For this blog post I chose to examine my Twitter archive, because I use Twitter a lot compared to my other social media sites and I thought examining my archive would be interesting at least. I found it interesting that everything, EVERYTHING that I have posted since I got a Twitter in 2011 was there, I don’t know where else my tweets would have gone or why they would have magically disappeared but it was crazy to see that everything was still very easily accessible. Something else that I found really interesting was that when I downloaded the archive I was able to not only see everything that I had posted, but I was also able to see the code. As someone who has never worked with code before, seeing the code didn’t mean a lot to me because I could not read it, however I think that if I had been able to read it, it would have been very interesting to see how all the coding worked. When it came to being surprised, I think that the biggest surprise came from reading some of my old tweets and trying to understand what was going on in my brain in 2012, like why I thought it was okay to tweet at members of One Direction. I did not find anything that I found particularly surprising or startling as far as things that I didn’t want other people to see. Mostly everything that I found was funny or embarrassing, I actually found it really funny and read many of my old tweets out loud to my roommates, however that being said, if there had been anything that had been something that I did not want people to see that would also be there in the open. I was intrigued by the way the information was laid out, the tweets were categorized by months and looked somewhat like a bar graph with the the higher the bar reflecting how many tweets I wrote in that month. I thought that it was interesting to see how the amount of tweets varied depending on each month. While I thought this was an interesting lay out, there did not seem to be any sort of correlation or pattern that related the amount of tweets to what month or season it was or anything like that.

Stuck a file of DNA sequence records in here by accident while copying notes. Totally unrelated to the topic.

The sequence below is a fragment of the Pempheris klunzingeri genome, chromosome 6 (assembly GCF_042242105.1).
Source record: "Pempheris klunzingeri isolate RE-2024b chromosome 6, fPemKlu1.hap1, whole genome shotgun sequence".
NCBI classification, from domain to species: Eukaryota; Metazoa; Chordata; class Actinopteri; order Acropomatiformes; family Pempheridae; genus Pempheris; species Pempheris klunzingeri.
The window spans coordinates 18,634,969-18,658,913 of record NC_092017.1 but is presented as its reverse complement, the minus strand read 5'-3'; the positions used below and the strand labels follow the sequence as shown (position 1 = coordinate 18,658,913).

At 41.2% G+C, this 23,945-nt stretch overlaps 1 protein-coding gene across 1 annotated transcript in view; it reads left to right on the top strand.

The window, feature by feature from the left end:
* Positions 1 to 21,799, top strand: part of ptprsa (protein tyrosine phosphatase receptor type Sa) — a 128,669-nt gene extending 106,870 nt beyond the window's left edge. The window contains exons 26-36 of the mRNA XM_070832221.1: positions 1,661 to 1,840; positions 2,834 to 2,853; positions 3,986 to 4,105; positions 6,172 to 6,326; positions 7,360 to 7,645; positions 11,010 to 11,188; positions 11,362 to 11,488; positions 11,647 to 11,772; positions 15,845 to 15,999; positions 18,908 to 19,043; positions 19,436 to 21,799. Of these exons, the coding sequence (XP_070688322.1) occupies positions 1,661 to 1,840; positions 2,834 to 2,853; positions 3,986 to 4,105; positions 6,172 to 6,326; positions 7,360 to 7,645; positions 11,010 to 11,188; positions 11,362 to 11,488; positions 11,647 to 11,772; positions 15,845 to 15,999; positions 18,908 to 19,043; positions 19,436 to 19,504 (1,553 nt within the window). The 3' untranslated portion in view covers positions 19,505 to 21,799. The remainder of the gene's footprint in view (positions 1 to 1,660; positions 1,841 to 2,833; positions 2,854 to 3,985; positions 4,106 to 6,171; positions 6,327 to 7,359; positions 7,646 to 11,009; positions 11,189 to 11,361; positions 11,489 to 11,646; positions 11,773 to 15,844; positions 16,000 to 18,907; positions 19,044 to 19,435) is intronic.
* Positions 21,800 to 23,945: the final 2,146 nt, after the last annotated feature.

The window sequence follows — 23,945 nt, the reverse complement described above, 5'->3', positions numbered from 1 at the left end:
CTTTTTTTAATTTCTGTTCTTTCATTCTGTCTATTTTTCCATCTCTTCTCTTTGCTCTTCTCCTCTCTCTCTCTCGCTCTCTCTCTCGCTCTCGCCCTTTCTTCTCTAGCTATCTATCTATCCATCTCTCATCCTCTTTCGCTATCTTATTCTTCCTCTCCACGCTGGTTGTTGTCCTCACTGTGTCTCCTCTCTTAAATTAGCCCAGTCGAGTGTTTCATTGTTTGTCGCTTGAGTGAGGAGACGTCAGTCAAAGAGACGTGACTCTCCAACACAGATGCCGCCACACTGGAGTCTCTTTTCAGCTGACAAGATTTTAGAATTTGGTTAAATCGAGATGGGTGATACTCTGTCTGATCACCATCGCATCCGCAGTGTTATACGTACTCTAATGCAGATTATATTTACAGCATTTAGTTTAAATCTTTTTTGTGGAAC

When it comes to what this means for our “privacy” I think it just solidifies the idea that everything we post on the internet is there to stay. I feel like this is something that most of if not all of us have come to terms with and understand, that being said it is still perplexing to me that when I’m 30 someone could still pull up my goofy tweets directed at One Direction. I would say that this would make me think more thoroughly about what I post on the internet but based on the past, I really don’t have anything on my twitter that is anything more than embarrassing. However, I do have a heightened sense of awareness of just how public everything really is. This became prominent to me when it came to retweets and tweets that had other people tagged in them, I wondered how many things that I had said ended up on other people’s twitter archives, and how many times my name showed up on other peoples archives. This reminded me of the article in the Guardian that we read about the NSA and how they can look at people three times removed, I wondered how this could apply to twitter and if things that were retweeted could count and how broad of a spectrum that could create. This also reminded me of the Raley article when it came to the idea of subjecthood. I wonder how accurately my tweets are a reflection of me as a person and how they add to the web version of me that computers can create.
I think that we should care about this information, because it proves how easy it can be to get information that one would not want everyone to have access to, I’m not sure if there is anything that we can do to combat this fact, I think all we can do is to be aware and make sure that what we post will not have long lasting detriments.